“One reason we now have a shortage of math teachers is that when a student shows an interest and an aptitude for math, we say, ‘That’s great. Have you thought about engineering? Or being an actuary?’ We funnel them into fields that use math, but not into teaching math. We need to change that.”
—Dr. Courtney Nagle, Associate Professor of Mathematics Education
Faculty members in the School of Science have secured $2 million in National Science Foundation funding to develop a STEM leadership and development program and promote mathematics education as a career option. The funding, spread across two projects, includes scholarship opportunities for seventy-five Penn State Behrend students.
Dr. Martin Kociolek, director of the School of Science and associate professor of chemistry, will oversee a five-year, $1 million initiative, funded by the NSF S-STEM (science, technology, engineering, and mathematics) grant program, to help students develop the skills and mindset that are necessary to succeed in STEM majors and careers. He and four colleagues—Dr. Courtney Nagle, associate professor of mathematics education; Dr. Charisse Nixon, professor of psychology; Dr. Dipo Onipede, associate director of academics and chair of the Industrial Engineering program in the School of Engineering; and Dr. Michael Rutter, associate director of the School of Science and associate professor of statistics—will create a STEM Leaders program that will provide financial, academic, social, personal, and career support to help students persist and succeed in STEM majors.
“We’re taking a cue from social cognitive career theory, which looks at why students choose a particular career path and how they stay on it and succeed,” Kociolek said. “One goal is to encourage persistence. Many students in STEM majors come in with preconceived notions of their ability to succeed and are discouraged by early challenges or setbacks. By developing programming that builds core competencies in mathematics and promotes self-efficacy, we can reinforce and support their career goals.”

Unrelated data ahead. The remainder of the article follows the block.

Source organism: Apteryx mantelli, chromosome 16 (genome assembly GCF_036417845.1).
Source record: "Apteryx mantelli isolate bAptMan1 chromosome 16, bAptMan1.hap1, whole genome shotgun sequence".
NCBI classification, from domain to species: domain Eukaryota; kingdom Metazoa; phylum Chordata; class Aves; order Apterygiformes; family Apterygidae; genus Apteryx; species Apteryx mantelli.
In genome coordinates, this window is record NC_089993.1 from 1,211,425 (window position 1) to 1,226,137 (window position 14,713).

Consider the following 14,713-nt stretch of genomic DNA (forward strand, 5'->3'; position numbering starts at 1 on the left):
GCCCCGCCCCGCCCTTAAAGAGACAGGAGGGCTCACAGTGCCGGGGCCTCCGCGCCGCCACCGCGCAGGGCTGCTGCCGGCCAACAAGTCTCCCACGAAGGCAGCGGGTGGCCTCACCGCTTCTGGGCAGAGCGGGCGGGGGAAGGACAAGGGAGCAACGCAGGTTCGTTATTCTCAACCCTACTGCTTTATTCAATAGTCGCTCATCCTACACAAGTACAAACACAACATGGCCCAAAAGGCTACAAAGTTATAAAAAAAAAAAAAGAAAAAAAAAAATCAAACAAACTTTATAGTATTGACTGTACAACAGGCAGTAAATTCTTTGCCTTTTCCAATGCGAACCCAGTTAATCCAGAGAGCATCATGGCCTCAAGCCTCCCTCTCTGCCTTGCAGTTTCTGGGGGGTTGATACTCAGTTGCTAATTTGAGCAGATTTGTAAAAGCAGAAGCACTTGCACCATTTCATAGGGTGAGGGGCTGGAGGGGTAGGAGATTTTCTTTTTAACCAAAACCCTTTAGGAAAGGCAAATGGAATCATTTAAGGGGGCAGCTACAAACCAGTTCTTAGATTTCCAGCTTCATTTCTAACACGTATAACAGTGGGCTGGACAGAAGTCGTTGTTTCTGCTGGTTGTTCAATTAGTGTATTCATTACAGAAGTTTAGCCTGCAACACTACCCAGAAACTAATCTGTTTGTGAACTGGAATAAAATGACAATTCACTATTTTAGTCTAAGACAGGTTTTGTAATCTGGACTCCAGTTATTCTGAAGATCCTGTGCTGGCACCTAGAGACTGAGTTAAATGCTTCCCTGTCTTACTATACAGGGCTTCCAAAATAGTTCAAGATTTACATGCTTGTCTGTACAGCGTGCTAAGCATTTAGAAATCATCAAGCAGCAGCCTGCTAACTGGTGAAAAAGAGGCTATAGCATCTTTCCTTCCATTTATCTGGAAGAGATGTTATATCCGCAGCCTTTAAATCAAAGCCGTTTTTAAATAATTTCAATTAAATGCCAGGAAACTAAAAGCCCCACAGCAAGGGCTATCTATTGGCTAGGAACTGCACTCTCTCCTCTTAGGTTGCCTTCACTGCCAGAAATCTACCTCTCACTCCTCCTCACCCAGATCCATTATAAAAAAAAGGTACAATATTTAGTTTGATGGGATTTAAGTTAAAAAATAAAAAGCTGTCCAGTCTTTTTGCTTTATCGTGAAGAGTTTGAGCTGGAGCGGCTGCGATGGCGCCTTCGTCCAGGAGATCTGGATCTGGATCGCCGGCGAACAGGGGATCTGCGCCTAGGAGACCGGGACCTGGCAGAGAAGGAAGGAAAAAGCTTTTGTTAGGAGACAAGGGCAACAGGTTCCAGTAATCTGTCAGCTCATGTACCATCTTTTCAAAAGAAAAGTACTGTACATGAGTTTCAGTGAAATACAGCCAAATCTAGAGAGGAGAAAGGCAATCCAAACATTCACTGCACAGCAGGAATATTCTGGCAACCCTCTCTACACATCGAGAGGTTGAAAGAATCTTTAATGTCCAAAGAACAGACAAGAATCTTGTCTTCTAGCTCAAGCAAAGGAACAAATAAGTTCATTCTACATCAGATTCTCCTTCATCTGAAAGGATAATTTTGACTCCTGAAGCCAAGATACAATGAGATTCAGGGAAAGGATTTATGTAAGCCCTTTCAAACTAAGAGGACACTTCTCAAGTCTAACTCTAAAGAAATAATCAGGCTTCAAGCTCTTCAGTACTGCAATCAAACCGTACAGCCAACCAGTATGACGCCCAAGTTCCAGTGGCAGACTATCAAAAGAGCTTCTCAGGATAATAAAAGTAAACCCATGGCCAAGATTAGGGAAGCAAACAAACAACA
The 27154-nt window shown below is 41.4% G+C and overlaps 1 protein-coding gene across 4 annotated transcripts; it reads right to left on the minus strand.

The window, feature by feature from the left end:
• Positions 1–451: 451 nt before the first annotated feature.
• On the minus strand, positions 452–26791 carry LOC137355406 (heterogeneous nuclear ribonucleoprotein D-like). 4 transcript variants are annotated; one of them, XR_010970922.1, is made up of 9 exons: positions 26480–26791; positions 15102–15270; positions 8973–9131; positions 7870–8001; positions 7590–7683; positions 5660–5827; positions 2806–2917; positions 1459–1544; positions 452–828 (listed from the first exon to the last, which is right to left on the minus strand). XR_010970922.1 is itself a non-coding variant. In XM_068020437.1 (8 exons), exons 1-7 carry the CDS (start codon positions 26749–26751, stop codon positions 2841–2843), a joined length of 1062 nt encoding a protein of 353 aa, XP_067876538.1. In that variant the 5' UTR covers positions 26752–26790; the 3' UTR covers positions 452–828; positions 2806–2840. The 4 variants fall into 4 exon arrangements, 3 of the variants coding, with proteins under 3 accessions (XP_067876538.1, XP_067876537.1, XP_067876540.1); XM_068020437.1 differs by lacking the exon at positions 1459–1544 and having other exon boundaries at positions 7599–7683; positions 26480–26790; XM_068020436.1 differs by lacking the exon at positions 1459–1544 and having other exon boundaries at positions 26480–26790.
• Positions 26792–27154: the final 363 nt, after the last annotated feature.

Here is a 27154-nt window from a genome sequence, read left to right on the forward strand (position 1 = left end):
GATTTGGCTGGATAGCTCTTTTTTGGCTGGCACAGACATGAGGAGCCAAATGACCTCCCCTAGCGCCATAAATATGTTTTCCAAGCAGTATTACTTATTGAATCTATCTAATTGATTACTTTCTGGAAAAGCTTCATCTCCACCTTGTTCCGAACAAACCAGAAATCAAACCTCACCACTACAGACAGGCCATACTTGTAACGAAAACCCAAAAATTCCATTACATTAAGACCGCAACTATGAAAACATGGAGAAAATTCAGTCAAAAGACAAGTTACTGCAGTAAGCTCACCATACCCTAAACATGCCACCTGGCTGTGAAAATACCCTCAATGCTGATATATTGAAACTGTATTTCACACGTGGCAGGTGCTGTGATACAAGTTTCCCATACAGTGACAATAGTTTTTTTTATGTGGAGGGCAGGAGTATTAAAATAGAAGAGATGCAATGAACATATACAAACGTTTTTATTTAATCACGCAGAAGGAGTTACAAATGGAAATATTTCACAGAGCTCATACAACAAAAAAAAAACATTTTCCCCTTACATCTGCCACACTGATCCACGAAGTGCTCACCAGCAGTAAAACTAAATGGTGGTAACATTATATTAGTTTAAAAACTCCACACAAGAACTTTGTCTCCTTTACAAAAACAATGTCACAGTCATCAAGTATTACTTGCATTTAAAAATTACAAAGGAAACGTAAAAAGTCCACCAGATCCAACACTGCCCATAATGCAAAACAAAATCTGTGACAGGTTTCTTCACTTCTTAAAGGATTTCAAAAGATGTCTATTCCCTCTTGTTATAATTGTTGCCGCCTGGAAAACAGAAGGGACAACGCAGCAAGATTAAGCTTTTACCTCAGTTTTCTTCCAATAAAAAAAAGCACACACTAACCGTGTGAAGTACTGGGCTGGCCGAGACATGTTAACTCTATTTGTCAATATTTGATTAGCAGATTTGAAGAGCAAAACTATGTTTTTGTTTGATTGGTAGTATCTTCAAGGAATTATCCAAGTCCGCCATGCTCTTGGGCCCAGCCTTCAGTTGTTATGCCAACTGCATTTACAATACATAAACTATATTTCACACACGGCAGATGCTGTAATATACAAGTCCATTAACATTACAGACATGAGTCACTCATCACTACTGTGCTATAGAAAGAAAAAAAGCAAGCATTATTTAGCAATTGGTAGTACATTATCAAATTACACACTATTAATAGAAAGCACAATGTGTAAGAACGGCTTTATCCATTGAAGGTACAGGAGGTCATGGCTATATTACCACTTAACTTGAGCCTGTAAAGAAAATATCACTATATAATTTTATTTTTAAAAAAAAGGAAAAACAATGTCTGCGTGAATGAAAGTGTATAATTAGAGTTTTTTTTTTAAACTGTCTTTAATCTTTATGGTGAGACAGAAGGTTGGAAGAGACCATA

The STEM Leaders program will form three 20-student cohorts over three years, with a living-learning community in Trippe Hall. Participants will have access to targeted programming, academic and career-planning support, mentoring, leadership training, and capstone research opportunities. Students will be eligible for $13,500 in scholarship funding over four years in the program.
STEM Leaders will follow one of two mathematics tracks, both of which will focus on self-efficacy as well as mathematical competencies.
“Math is a definite pinch point for success in STEM,” Kociolek said. “A strong foundation there is the key to success in many future STEM classes.”
Students who thrive in mathematics classes could benefit from the second NSF-funded program, which will develop a pipeline of mathematics teachers who are committed to teaching in “high-needs” school districts.
The program, which is supported by $1 million in NSF funding from the Robert Noyce Teacher Scholarship Program, will promote teaching as a career path: Behrend sophomores will be eligible for paid internships, which will require sixty hours of engagement with students in the partner districts. In their junior and senior years, they will be eligible for Noyce scholarships, which provide $22,500 in each year. Specific districts with teacher shortages will be targeted, including the Erie, Corry Area, Iroquois, and Northwestern school districts.
“It’s often difficult for students to see the potential for math,” said Nagle, who will oversee the study. She will work with Rutter; Dr. Paul Becker, associate professor of mathematics; Pat Kelly, lecturer in mathematics education; and Jodie Styers, assistant teaching professor of mathematics education, to develop an Aspiring Mathematicians Program for local high school students.